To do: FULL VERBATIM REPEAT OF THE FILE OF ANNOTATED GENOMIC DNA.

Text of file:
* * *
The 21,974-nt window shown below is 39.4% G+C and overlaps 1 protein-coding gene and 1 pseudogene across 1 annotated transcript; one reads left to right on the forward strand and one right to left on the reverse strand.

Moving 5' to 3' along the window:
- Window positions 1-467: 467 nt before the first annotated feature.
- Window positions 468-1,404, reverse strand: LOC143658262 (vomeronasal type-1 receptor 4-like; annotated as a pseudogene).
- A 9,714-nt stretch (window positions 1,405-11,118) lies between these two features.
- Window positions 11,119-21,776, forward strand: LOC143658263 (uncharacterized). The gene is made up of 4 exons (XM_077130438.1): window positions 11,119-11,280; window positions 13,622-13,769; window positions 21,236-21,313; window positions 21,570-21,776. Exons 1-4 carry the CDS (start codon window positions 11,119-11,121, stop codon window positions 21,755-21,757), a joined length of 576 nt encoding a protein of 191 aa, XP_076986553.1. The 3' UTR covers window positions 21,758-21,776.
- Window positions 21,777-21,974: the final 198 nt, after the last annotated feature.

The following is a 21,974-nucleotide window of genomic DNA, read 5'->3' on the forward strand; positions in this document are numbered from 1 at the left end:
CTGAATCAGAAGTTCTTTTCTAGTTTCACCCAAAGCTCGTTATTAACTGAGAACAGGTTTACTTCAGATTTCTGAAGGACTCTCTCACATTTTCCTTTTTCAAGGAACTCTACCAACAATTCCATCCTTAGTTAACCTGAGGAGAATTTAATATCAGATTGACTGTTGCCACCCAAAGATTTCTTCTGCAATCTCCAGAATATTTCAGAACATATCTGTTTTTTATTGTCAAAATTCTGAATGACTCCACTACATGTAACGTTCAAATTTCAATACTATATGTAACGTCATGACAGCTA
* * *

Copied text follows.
The 21,974-nt window shown below is 39.4% G+C and overlaps 1 protein-coding gene and 1 pseudogene across 1 annotated transcript; one reads left to right on the forward strand and one right to left on the reverse strand.

Moving 5' to 3' along the window:
- Window positions 1-467: 467 nt before the first annotated feature.
- Window positions 468-1,404, reverse strand: LOC143658262 (vomeronasal type-1 receptor 4-like; annotated as a pseudogene).
- A 9,714-nt stretch (window positions 1,405-11,118) lies between these two features.
- Window positions 11,119-21,776, forward strand: LOC143658263 (uncharacterized). The gene is made up of 4 exons (XM_077130438.1): window positions 11,119-11,280; window positions 13,622-13,769; window positions 21,236-21,313; window positions 21,570-21,776. Exons 1-4 carry the CDS (start codon window positions 11,119-11,121, stop codon window positions 21,755-21,757), a joined length of 576 nt encoding a protein of 191 aa, XP_076986553.1. The 3' UTR covers window positions 21,758-21,776.
- Window positions 21,777-21,974: the final 198 nt, after the last annotated feature.

The following is a 21,974-nucleotide window of genomic DNA, read 5'->3' on the forward strand; positions in this document are numbered from 1 at the left end:
CTGAATCAGAAGTTCTTTTCTAGTTTCACCCAAAGCTCGTTATTAACTGAGAACAGGTTTACTTCAGATTTCTGAAGGACTCTCTCACATTTTCCTTTTTCAAGGAACTCTACCAACAATTCCATCCTTAGTTAACCTGAGGAGAATTTAATATCAGATTGACTGTTGCCACCCAAAGATTTCTTCTGCAATCTCCAGAATATTTCAGAACATATCTGTTTTTTATTGTCAAAATTCTGAATGACTCCACTACATGTAACGTTCAAATTTCAATACTATATGTAACGTCATGACAGCTA